People with costochondritis may say it “feels like a heart attack,” that the pain can be severe, but is there a way to tell the difference?
Is there a way for a layperson to tell the difference between costochondritis chest pain and that of angina or a heart attack?
“Chest pain caused by costochondritis is a common mimic of cardiac chest pain,” says Donna P. Denier, MD, of The Cardiology Center with the Appalachian Regional Healthcare System.
“It comes from the chest wall and usually involves the joints between the ribs and the sternum in the anterior chest.” Anterior means front.
“In contrast to cardiac chest pain, this pain is more likely to be sharp in quality and worsened by movement, respiration or coughing,” says Dr. Denier.
“This pain is musculoskeletal in etiology and is similar to other types of arthritis pain.”
The medical prefix of “chond” refers to cartilage, and the suffix of “itis” means inflammation. “Costo” refers to location in this case.
Dr. Denier continues, “It is aggravated by use of the pectoral muscles of the chest, may flare up after strenuous upper body exercise or with changes in weather.”
Weightlifters with costochondritis have reported that pectoral exercises can bring on a lot of discomfort.
“On physical exam, there is often reproducible soreness to palpation directly over the joints in this area,” says Dr. Denier about costochondritis.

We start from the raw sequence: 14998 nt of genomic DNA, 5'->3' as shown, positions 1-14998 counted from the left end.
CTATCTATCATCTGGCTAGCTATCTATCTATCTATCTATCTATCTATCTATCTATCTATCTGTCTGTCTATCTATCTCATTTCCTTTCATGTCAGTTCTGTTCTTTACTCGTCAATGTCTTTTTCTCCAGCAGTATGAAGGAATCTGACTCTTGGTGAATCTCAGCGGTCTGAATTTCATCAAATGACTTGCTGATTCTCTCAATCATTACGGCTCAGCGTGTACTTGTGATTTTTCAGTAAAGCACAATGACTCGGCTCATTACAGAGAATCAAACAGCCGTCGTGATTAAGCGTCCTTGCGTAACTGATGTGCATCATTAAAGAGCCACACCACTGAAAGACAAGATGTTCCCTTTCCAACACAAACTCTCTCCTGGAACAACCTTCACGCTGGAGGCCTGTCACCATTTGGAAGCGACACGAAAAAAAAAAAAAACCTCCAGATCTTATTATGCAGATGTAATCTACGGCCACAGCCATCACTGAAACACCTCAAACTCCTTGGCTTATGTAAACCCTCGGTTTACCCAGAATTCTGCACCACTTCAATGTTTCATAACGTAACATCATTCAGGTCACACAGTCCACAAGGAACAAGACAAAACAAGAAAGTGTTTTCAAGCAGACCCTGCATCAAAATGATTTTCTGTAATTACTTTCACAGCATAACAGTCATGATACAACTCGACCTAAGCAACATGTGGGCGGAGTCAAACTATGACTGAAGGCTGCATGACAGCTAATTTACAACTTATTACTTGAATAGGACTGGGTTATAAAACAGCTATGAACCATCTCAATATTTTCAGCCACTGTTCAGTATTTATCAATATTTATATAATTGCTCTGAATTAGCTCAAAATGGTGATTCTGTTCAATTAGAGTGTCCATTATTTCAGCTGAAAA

“This finding is helpful in establishing the diagnosis, but it is important to remember that its presence does not rule out chest pain of cardiac origin.”
In other words, if your chest area is sore to the touch, this doesn’t mean it’s costochondritis and not a cardiac problem.
In fact, by coincidence, you can have both costochondritis and a heart problem, but remember, though the symptoms can be very similar, these two conditions are unrelated.
“Relief of costochondritis pain is best achieved with anti-inflammatory drugs,” says Dr. Denier.
“In contrast to cardiac chest pain, costochondritis does not usually worsen with generalized exertion such as walking uphill.
“Costochondritis will persist throughout the day, where cardiac chest pain tends to come and go in limited episodes.
“Cardiac chest pain can radiate to the arms, jaw, neck or upper back and is often associated with other symptoms such as shortness of breath, diaphoresis and nausea.”
Dr. Denier has been practicing medicine for over 15 years and is board certified by the American Board of Internal Medicine – Cardiovascular Disease.
Lorra Garrick has been covering medical, fitness and cybersecurity topics for many years, having written thousands of articles for print magazines and websites, including as a ghostwriter. She’s also a former ACE-certified personal trainer.
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